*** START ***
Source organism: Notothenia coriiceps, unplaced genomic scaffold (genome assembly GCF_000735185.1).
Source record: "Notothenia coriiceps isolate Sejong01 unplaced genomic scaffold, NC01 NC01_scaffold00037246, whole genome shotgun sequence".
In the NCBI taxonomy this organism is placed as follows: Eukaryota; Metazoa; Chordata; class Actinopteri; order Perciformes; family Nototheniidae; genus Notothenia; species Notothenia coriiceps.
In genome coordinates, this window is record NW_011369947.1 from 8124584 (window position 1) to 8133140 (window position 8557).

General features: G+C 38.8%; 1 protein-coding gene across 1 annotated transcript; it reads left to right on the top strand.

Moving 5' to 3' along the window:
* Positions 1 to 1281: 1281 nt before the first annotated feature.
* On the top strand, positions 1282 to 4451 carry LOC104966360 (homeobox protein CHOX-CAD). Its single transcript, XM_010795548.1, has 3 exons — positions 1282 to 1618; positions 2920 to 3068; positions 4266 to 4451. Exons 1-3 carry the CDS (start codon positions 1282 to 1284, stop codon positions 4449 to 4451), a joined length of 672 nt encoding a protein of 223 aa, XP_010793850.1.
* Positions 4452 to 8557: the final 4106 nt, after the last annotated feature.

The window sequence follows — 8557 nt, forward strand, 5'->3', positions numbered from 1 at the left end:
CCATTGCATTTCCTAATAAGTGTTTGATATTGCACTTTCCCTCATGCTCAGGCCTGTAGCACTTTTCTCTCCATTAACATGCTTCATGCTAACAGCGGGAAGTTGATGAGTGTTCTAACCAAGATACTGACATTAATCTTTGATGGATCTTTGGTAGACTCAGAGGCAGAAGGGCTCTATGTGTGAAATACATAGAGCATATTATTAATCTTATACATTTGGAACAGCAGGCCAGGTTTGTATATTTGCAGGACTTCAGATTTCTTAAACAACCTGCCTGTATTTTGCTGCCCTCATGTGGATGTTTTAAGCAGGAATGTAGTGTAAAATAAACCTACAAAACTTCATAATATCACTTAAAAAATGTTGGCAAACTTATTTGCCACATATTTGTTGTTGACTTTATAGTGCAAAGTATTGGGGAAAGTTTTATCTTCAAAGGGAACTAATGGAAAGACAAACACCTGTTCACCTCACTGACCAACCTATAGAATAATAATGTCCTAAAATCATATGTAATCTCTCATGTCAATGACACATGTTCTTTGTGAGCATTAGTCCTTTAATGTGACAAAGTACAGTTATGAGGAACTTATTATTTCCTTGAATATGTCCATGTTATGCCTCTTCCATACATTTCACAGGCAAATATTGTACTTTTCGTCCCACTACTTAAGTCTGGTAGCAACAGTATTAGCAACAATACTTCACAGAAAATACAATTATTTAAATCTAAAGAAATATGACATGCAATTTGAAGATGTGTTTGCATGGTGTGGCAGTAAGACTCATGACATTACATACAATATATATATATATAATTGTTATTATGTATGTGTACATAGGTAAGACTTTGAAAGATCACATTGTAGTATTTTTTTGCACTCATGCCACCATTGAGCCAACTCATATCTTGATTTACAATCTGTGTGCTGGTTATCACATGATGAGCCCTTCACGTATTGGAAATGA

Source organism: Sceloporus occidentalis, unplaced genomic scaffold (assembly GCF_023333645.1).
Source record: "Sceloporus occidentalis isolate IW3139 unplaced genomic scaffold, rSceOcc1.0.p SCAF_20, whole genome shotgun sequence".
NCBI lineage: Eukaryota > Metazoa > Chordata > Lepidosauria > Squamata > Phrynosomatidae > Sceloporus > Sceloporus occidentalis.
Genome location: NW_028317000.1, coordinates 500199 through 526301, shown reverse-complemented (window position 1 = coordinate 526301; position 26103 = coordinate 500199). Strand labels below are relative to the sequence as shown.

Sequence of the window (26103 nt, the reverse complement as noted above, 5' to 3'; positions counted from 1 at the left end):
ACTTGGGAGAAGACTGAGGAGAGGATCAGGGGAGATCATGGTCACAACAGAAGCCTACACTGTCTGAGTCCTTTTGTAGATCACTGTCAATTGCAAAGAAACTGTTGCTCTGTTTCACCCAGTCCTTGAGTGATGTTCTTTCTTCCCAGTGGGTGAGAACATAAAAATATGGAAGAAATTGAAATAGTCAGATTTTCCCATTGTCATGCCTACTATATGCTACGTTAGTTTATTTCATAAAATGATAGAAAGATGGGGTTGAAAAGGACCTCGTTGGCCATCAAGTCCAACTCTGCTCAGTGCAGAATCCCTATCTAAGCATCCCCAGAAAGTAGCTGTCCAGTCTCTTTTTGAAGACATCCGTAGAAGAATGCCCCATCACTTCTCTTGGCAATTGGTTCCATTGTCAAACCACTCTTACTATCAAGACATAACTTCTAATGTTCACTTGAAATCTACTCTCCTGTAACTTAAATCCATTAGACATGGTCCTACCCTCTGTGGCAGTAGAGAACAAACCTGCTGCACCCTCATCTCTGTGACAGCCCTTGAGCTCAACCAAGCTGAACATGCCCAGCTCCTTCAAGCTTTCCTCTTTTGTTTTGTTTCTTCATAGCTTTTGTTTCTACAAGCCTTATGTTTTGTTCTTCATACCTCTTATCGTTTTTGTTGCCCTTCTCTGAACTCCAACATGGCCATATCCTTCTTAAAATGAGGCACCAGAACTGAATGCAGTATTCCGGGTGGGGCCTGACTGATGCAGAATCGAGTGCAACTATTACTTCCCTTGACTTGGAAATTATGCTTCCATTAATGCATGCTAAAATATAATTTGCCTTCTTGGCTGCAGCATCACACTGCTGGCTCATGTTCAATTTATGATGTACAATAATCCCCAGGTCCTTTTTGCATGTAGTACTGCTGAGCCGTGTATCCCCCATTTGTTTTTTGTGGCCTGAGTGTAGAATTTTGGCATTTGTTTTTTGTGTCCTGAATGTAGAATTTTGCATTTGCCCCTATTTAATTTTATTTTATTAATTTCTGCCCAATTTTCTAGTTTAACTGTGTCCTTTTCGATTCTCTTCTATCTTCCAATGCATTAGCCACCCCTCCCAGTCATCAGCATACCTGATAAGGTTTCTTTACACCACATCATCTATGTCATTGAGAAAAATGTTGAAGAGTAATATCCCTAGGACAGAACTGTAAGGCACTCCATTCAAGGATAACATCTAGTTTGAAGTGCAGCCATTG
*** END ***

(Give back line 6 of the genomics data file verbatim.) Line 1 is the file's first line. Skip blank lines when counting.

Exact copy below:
Moving 5' to 3' along the window: